A

         Generally, the Government may not introduce evidence of other bad acts at trial because the introduction of such evidence may lead to an improper guilty verdict. Fed.R.Evid. 404.[1] In some limited circumstances, however, the Government may introduce evidence of past conduct if the conduct is sufficiently tied to the presently charged offense. To determine whether evidence of a crime, wrong, or other bad act is admissible, the Court must determine if sufficient evidence exists that the act in question occurred, whether the evidence of that act is probative of a material issue other than the defendant's character, and whether the probative value of that evidence is substantially outweighed by its potential prejudicial effect. United States v. Jenkins, 345 F.3d 928, 937 (6th Cir. 2003).

         However, background evidence, also known as res gestae evidence, provides an exception. As has been explained by the Sixth Circuit:

[p]roper background evidence has a causal, temporal or spatial connection with the charged offense. Typically, such evidence is a prelude to the charged offense, is directly probative of the charged offense, arises from the same events as the charged offense, forms an integral part of a witness's testimony, or completes the story of the charged offense.

United States v. Marrero, 651 F.3d 453, 471 (6th Cir. 2011) (quoting United States v. Hardy, 228 F.3d 745, 748 (6th Cir. 2000)). When res gestae evidence is presented in this way, it is not subject to the strictures of Rule 404(b). United States v. Adams, 722 F.3d 788, 810 (6th Cir. 2013) (citing United States v. Clay, 667 F.3d 689, 697 (6th Cir. 2012)). The Government argues that evidence of Defendants' contributions to the 2011 and 2015 campaigns is res gestae evidence, but in the alternative, would be admissible under Rule 404(b) as well. [R. 91 at 8-9.]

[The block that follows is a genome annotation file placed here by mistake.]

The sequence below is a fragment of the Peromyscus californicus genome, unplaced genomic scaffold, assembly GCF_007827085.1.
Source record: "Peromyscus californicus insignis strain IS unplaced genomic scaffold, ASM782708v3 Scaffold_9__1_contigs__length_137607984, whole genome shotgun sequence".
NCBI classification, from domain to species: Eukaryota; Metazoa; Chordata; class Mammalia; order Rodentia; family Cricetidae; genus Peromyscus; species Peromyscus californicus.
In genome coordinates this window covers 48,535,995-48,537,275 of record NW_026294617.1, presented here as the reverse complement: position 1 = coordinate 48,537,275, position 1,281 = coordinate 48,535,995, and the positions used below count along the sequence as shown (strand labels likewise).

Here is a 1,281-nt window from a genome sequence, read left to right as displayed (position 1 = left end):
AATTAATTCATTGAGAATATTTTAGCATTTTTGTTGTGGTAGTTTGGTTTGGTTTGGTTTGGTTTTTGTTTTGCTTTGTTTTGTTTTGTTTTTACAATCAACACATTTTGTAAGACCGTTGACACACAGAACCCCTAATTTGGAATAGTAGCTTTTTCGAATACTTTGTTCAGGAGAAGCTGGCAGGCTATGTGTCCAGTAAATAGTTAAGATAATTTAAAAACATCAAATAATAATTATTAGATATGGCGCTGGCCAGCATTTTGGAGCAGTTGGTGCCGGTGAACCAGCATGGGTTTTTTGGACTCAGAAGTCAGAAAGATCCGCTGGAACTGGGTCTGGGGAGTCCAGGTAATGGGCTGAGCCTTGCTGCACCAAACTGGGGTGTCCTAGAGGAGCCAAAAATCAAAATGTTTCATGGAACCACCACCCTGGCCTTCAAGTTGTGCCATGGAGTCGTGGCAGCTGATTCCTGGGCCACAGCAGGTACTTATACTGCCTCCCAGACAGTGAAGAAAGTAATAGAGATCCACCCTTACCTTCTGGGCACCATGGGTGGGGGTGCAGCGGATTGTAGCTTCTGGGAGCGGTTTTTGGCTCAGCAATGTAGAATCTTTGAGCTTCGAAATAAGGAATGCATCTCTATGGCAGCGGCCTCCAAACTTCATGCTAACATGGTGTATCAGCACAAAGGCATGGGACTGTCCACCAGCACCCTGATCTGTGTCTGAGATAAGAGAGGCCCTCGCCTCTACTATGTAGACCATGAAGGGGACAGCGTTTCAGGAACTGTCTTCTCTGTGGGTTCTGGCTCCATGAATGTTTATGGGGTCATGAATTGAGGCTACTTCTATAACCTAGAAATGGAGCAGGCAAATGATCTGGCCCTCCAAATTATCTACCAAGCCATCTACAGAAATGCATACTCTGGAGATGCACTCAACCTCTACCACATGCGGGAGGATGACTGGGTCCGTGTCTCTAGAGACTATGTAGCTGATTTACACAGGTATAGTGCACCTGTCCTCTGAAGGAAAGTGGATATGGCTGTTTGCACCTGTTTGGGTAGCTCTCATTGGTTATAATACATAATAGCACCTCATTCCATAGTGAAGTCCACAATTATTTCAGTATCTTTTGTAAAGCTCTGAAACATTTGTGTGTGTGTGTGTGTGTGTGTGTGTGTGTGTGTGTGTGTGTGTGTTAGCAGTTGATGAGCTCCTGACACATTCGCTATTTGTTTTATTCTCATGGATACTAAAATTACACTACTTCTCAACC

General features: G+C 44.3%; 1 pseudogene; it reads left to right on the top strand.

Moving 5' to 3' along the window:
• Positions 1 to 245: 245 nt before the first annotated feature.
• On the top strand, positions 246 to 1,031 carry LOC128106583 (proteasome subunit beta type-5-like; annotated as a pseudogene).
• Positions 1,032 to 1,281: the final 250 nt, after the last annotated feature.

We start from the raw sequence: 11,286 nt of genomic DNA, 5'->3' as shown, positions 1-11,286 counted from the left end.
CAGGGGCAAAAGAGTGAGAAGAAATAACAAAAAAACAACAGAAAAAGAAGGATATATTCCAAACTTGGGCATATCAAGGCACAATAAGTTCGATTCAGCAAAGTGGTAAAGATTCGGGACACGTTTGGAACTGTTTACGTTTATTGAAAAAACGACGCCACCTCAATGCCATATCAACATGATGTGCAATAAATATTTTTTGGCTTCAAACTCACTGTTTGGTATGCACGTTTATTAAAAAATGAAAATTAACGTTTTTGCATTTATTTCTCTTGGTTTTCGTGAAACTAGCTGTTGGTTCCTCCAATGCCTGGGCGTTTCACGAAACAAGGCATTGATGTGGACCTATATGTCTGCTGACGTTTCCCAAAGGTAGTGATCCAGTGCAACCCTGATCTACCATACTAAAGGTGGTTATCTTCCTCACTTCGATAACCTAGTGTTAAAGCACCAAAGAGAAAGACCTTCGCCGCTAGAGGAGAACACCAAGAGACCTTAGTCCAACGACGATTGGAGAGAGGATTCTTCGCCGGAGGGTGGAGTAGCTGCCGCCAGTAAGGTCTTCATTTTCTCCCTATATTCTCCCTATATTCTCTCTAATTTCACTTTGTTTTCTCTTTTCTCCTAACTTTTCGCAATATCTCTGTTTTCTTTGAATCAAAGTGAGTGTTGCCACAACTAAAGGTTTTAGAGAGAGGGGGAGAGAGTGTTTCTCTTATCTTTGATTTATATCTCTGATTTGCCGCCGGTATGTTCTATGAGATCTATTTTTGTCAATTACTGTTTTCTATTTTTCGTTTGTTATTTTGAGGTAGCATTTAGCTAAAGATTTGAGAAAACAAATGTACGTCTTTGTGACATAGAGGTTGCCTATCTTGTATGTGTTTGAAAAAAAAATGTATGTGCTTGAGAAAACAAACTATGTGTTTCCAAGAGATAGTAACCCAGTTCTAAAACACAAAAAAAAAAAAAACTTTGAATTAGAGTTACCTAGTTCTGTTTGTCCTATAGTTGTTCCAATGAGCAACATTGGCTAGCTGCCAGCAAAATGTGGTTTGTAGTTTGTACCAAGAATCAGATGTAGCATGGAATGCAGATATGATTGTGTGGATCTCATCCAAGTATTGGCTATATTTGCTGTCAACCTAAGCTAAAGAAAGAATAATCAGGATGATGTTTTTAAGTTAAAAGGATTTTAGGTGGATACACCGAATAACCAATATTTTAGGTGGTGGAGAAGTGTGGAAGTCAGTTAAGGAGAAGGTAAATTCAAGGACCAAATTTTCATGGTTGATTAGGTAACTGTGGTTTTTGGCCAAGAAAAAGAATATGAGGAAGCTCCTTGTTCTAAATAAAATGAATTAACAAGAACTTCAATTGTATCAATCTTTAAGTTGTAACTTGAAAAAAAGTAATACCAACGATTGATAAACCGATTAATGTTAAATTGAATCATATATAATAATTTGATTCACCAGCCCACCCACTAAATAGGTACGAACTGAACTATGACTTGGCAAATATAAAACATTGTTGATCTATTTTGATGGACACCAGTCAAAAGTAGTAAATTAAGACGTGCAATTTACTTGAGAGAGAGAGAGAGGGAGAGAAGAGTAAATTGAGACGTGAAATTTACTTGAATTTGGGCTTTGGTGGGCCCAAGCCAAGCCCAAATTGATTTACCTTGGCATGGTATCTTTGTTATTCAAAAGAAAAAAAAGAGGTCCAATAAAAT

First, the Court must consider whether the evidence the Government seeks to introduce has a sufficient “causal, temporal, or spatial connection with the charged offense.” Marrero, 651 F.3d at 471 (quoting Hardy, 228 F.3d at 748). The evidence here took place in 2011 and 2015, several years before and after the indicted conduct allegedly occurred. However, by nature, crimes involving elections cannot occur every day. Adams, 722 F.3d at 811. While these actions may have been seen as remote for other crimes, Candidate A's campaigns in 2011 and 2015 directly proceeded and succeeded her campaign in 2014. [R. 91 at 13.] These alleged acts, performed in sequential campaigns for Candidate A, therefore share a temporal connection. See Adams, 722 F.3d at 811.

         Furthermore, these alleged acts from 2011 and 2015 involve Mr. Lundergan, Mr. Emmons, Candidate A, and Person C, on whom the Government intends to call for testimony about these acts. [R. 91 at 9-13.] These are the same actors involved in the indicted charges, engaging in the same conduct as alleged in the indictment. Id. Thus, evidence of previous contributions made by both Mr. Lundergan's and Mr. Emmons's companies to and on behalf of Candidate A's various campaigns helps to “complete the story” of the charged conspiracy, even though the unindicted acts occurred in other campaigns. See Adams, 722 F.3d at 811 (permitting res gestae evidence of vote buying twenty years prior to the alleged vote buying in the indictment because the evidence involved ...